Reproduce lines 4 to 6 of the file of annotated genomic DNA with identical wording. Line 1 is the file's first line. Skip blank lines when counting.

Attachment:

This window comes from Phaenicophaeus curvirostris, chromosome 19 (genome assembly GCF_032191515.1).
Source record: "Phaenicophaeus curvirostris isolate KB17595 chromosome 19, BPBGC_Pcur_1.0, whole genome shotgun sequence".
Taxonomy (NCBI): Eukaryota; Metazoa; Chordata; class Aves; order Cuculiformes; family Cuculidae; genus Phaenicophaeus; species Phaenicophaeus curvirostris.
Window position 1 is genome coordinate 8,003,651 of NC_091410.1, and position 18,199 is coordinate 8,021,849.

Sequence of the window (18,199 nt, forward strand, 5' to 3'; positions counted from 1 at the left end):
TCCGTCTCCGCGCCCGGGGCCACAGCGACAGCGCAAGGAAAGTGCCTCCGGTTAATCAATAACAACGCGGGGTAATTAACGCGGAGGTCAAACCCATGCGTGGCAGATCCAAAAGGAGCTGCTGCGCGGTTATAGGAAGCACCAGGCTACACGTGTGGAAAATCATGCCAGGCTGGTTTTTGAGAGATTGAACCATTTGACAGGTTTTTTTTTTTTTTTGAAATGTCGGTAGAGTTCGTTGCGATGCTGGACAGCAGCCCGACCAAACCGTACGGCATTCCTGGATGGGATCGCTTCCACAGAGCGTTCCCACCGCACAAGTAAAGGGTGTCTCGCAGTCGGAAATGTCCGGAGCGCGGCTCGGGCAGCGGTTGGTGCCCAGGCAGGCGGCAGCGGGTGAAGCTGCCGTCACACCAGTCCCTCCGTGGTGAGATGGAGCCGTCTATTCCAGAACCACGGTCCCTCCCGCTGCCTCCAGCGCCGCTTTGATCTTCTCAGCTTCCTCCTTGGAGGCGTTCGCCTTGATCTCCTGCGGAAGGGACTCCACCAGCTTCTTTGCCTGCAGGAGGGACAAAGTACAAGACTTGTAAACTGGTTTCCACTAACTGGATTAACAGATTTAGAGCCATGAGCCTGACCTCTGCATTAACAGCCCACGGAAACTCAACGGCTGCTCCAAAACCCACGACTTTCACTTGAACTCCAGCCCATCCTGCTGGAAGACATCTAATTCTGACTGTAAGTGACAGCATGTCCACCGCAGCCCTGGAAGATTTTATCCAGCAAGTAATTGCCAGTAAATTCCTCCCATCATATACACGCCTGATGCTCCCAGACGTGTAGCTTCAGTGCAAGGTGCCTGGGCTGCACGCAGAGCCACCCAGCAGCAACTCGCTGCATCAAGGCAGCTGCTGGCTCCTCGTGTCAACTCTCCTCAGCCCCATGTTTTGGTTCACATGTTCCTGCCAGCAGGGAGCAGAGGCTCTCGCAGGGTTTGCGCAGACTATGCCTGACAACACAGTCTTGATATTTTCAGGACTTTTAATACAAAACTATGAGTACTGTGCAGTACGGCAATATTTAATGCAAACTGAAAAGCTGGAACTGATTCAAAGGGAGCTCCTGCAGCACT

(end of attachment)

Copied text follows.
Window position 1 is genome coordinate 8,003,651 of NC_091410.1, and position 18,199 is coordinate 8,021,849.

Sequence of the window (18,199 nt, forward strand, 5' to 3'; positions counted from 1 at the left end):
TCCGTCTCCGCGCCCGGGGCCACAGCGACAGCGCAAGGAAAGTGCCTCCGGTTAATCAATAACAACGCGGGGTAATTAACGCGGAGGTCAAACCCATGCGTGGCAGATCCAAAAGGAGCTGCTGCGCGGTTATAGGAAGCACCAGGCTACACGTGTGGAAAATCATGCCAGGCTGGTTTTTGAGAGATTGAACCATTTGACAGGTTTTTTTTTTTTTTTGAAATGTCGGTAGAGTTCGTTGCGATGCTGGACAGCAGCCCGACCAAACCGTACGGCATTCCTGGATGGGATCGCTTCCACAGAGCGTTCCCACCGCACAAGTAAAGGGTGTCTCGCAGTCGGAAATGTCCGGAGCGCGGCTCGGGCAGCGGTTGGTGCCCAGGCAGGCGGCAGCGGGTGAAGCTGCCGTCACACCAGTCCCTCCGTGGTGAGATGGAGCCGTCTATTCCAGAACCACGGTCCCTCCCGCTGCCTCCAGCGCCGCTTTGATCTTCTCAGCTTCCTCCTTGGAGGCGTTCGCCTTGATCTCCTGCGGAAGGGACTCCACCAGCTTCTTTGCCTGCAGGAGGGACAAAGTACAAGACTTGTAAACTGGTTTCCACTAACTGGATTAACAGATTTAGAGCCATGAGCCTGACCTCTGCATTAACAGCCCACGGAAACTCAACGGCTGCTCCAAAACCCACGACTTTCACTTGAACTCCAGCCCATCCTGCTGGAAGACATCTAATTCTGACTGTAAGTGACAGCATGTCCACCGCAGCCCTGGAAGATTTTATCCAGCAAGTAATTGCCAGTAAATTCCTCCCATCATATACACGCCTGATGCTCCCAGACGTGTAGCTTCAGTGCAAGGTGCCTGGGCTGCACGCAGAGCCACCCAGCAGCAACTCGCTGCATCAAGGCAGCTGCTGGCTCCTCGTGTCAACTCTCCTCAGCCCCATGTTTTGGTTCACATGTTCCTGCCAGCAGGGAGCAGAGGCTCTCGCAGGGTTTGCGCAGACTATGCCTGACAACACAGTCTTGATATTTTCAGGACTTTTAATACAAAACTATGAGTACTGTGCAGTACGGCAATATTTAATGCAAACTGAAAAGCTGGAACTGATTCAAAGGGAGCTCCTGCAGCACT